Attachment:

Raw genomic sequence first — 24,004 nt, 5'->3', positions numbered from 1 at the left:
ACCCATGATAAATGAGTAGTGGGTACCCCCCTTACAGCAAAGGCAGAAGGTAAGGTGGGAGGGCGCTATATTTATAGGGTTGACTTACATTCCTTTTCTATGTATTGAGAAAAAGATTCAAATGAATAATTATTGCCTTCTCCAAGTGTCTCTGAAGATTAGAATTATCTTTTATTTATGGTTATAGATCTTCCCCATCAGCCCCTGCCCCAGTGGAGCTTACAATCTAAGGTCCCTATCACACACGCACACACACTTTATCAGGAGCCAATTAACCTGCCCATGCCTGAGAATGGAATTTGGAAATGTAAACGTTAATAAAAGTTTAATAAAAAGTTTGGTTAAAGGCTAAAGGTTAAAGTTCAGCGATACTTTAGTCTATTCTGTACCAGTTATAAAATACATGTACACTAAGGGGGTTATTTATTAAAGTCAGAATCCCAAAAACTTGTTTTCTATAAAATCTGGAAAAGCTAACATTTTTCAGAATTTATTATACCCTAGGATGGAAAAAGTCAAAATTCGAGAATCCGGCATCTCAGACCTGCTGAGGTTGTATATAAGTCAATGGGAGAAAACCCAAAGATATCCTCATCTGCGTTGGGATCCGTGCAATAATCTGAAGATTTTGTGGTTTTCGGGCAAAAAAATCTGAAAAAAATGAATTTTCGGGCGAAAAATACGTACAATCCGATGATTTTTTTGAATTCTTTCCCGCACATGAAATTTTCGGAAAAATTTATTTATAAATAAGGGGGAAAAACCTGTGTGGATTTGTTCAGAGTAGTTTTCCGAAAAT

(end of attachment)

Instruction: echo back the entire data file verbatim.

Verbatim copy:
Raw genomic sequence first — 24,004 nt, 5'->3', positions numbered from 1 at the left:
ACCCATGATAAATGAGTAGTGGGTACCCCCCTTACAGCAAAGGCAGAAGGTAAGGTGGGAGGGCGCTATATTTATAGGGTTGACTTACATTCCTTTTCTATGTATTGAGAAAAAGATTCAAATGAATAATTATTGCCTTCTCCAAGTGTCTCTGAAGATTAGAATTATCTTTTATTTATGGTTATAGATCTTCCCCATCAGCCCCTGCCCCAGTGGAGCTTACAATCTAAGGTCCCTATCACACACGCACACACACTTTATCAGGAGCCAATTAACCTGCCCATGCCTGAGAATGGAATTTGGAAATGTAAACGTTAATAAAAGTTTAATAAAAAGTTTGGTTAAAGGCTAAAGGTTAAAGTTCAGCGATACTTTAGTCTATTCTGTACCAGTTATAAAATACATGTACACTAAGGGGGTTATTTATTAAAGTCAGAATCCCAAAAACTTGTTTTCTATAAAATCTGGAAAAGCTAACATTTTTCAGAATTTATTATACCCTAGGATGGAAAAAGTCAAAATTCGAGAATCCGGCATCTCAGACCTGCTGAGGTTGTATATAAGTCAATGGGAGAAAACCCAAAGATATCCTCATCTGCGTTGGGATCCGTGCAATAATCTGAAGATTTTGTGGTTTTCGGGCAAAAAAATCTGAAAAAAATGAATTTTCGGGCGAAAAATACGTACAATCCGATGATTTTTTTGAATTCTTTCCCGCACATGAAATTTTCGGAAAAATTTATTTATAAATAAGGGGGAAAAACCTGTGTGGATTTGTTCAGAGTAGTTTTCCGAAAAT